The desktop application, which currently works on Windows XP or Vista, is available as a free download at http://www.doubletwist.com. A Mac OS version of the desktop application is expected in Q2 2008. Support for additional devices will be added to doubleTwist desktop on a regular basis and consumers are encouraged to request integration with their favorite devices at doubleTwist.com.

With doubleTwist desktop, sharing content is as easy as dragging and dropping files to friends. Users simply select the friends they want to share photos, audio or video with and doubleTwist transparently uploads the files and notifies recipients of their availability.

doubleTwist has developed a “plug and play” solution for transferring and syncing media to supported devices. When a user connects a digital camera, mobile phone or PSP, media files are found and displayed on doubleTwist desktop. Users select the media they wish to transfer and the application transparently handles any necessary format conversions. The application also integrates with iTunes, allowing users to sync their music playlists and iTunes music purchases with their Sony Ericsson, Sony PSP, Windows Mobile, LG Viewty, Nokia N series phones and Amazon’s Kindle.

“We’ve built a format agnostic solution that handles the complexity of file and device compatibility so consumers don’t have to,” said Jon Lech Johansen, founder and CTO, in the press release.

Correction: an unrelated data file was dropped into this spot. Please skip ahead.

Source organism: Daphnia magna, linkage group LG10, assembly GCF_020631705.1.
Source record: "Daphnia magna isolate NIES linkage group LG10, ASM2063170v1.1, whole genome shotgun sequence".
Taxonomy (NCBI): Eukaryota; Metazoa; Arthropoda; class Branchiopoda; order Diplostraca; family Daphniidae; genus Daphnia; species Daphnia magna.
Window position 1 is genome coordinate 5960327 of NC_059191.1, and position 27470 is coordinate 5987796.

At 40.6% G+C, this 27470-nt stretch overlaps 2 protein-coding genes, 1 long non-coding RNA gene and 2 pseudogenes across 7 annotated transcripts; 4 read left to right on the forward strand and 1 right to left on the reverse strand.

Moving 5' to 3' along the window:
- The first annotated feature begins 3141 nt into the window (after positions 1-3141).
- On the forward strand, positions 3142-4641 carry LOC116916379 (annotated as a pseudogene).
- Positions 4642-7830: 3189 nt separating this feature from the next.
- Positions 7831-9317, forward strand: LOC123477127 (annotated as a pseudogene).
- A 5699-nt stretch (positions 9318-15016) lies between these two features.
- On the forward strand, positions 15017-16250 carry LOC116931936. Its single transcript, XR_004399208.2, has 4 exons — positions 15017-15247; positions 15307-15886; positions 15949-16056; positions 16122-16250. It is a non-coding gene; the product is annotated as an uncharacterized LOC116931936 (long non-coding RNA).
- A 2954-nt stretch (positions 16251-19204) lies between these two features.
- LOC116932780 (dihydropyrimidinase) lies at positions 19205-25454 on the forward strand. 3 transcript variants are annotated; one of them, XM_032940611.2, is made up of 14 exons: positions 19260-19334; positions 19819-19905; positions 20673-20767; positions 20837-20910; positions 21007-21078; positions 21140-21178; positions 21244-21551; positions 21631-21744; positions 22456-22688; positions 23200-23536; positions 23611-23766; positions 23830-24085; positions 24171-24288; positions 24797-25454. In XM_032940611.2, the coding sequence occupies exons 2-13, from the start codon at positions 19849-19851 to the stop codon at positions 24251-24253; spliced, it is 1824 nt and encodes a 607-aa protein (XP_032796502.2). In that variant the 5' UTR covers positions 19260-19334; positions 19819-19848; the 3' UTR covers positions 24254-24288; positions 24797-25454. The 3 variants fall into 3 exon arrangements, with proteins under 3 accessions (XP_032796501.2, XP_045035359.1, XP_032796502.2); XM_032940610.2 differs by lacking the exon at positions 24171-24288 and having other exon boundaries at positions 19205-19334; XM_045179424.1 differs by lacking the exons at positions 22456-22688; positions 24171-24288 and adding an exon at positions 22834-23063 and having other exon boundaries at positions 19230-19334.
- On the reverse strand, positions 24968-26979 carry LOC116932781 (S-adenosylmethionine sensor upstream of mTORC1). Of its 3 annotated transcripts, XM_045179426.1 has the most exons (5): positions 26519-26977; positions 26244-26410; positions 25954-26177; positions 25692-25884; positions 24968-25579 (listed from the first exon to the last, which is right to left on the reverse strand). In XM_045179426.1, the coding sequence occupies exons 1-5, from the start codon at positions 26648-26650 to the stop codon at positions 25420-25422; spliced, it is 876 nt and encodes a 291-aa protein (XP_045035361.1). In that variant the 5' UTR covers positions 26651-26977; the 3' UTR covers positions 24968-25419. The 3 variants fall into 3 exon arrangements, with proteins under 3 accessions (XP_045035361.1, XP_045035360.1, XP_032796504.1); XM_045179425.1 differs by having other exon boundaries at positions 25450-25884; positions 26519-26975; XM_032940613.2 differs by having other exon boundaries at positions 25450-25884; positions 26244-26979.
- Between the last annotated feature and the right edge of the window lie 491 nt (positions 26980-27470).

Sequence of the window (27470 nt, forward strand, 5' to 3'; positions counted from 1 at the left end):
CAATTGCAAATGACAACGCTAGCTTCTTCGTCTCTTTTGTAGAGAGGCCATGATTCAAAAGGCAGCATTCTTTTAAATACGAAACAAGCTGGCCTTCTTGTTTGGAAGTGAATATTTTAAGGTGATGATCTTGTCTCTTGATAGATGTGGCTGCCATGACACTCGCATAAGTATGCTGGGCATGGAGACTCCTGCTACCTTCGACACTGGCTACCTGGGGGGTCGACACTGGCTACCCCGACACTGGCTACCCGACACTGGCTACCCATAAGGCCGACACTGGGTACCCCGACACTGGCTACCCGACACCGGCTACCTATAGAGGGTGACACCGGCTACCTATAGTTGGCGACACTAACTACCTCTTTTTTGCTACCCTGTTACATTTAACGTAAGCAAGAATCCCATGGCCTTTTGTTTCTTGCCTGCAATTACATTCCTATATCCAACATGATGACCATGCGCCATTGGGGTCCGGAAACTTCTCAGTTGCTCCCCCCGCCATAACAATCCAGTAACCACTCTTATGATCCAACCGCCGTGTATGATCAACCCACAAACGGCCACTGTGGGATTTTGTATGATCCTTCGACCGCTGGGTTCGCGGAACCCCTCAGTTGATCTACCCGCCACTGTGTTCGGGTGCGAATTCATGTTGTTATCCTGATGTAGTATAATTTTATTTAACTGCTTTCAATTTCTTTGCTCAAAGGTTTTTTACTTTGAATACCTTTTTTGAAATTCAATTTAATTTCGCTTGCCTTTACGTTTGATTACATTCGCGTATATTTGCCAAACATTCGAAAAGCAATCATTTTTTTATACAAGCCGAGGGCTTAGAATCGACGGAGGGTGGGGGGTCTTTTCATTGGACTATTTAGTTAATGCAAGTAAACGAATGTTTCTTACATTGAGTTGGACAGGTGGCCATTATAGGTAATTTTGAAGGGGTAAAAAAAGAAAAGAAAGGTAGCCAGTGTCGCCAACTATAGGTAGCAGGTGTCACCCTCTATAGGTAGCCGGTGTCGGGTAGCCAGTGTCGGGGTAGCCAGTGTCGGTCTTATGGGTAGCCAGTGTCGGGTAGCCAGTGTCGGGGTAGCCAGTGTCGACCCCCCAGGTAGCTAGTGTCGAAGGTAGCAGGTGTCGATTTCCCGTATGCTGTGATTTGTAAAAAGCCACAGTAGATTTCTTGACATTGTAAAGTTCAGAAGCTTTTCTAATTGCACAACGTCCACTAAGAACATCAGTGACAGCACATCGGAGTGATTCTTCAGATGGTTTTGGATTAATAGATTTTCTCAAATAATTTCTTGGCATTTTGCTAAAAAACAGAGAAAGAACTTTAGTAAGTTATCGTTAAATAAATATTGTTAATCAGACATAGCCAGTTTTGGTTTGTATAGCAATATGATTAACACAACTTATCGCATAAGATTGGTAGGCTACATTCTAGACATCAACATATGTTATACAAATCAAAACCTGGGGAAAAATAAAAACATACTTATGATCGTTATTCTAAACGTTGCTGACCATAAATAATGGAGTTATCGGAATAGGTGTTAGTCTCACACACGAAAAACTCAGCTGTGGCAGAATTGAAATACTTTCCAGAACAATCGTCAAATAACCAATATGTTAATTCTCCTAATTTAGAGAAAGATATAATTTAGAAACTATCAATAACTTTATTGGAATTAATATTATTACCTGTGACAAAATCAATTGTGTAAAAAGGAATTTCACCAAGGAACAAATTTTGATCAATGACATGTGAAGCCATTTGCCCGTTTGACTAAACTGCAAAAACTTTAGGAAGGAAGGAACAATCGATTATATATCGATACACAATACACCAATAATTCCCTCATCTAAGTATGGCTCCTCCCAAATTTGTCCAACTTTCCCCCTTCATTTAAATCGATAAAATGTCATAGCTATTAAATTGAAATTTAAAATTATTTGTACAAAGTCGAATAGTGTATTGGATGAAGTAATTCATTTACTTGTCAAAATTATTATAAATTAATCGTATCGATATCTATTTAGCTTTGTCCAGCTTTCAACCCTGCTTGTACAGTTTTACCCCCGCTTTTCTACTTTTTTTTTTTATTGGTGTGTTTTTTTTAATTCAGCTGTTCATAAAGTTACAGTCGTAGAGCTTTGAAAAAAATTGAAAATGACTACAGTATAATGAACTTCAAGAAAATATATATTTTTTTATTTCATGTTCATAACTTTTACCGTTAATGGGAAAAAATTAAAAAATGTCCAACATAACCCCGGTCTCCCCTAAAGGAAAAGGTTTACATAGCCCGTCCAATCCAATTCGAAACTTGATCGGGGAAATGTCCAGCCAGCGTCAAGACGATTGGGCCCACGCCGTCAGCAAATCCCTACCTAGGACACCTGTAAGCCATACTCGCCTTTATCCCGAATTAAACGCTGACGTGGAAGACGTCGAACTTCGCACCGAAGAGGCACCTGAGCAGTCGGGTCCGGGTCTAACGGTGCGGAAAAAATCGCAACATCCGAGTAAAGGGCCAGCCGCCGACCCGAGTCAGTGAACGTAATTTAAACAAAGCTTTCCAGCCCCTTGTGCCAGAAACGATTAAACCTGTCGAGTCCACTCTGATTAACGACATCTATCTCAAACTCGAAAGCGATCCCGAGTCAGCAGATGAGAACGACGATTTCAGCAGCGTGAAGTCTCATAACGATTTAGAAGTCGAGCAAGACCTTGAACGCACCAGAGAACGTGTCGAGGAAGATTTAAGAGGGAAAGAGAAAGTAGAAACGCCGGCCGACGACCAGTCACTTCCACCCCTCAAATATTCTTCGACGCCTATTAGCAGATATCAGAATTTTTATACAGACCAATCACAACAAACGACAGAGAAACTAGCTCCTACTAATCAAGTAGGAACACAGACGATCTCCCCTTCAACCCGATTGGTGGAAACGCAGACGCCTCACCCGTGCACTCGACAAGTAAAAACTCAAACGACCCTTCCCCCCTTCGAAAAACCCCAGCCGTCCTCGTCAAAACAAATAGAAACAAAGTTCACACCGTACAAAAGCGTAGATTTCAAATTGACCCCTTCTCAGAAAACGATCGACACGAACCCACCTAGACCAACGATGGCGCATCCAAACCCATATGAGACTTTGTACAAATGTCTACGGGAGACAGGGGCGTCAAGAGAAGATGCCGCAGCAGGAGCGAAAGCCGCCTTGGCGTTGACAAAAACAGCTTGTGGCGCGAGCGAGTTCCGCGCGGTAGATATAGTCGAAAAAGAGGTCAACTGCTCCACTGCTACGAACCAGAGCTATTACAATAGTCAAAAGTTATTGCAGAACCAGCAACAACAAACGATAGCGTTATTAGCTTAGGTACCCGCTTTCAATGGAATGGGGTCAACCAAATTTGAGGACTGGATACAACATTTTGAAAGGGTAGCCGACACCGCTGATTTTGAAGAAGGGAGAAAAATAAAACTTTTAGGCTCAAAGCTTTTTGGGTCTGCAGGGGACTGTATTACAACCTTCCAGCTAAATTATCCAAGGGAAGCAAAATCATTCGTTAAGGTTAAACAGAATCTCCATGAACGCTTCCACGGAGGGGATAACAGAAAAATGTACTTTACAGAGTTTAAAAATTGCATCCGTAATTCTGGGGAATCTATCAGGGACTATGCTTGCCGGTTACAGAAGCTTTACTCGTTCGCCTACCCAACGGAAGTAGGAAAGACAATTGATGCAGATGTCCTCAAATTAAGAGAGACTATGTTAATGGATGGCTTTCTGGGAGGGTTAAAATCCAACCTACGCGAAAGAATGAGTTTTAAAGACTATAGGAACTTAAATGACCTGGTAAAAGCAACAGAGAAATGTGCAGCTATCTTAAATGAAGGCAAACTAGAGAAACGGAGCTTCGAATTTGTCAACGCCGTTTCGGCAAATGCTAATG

“We are exited about our partnership with doubleTwist,” said Index Ventures Partner, Neil Rimer, in the press release. “doubleTwist has created a simple yet powerful solution for a growing consumer issue. Consumers will no longer tolerate having their digital media tied to a single device or platform. We believe they want the flexibility of managing media musing their preferred tools, purchase content in the store that offers them the best value, and enjoy their media on the device that offers the best playback experience. doubleTwist’s ability to liberate every consumer’s media should make it a hugely popular application.”

Source: doubleTwist Corporation

NEWS.com.au reports, “doubleTwist users can copy and use copy-protected Apple iTunes songs on many popular non-Apple devices including the Sony PSP, Nokia N-Series phones, and Windows Mobile smartphones.”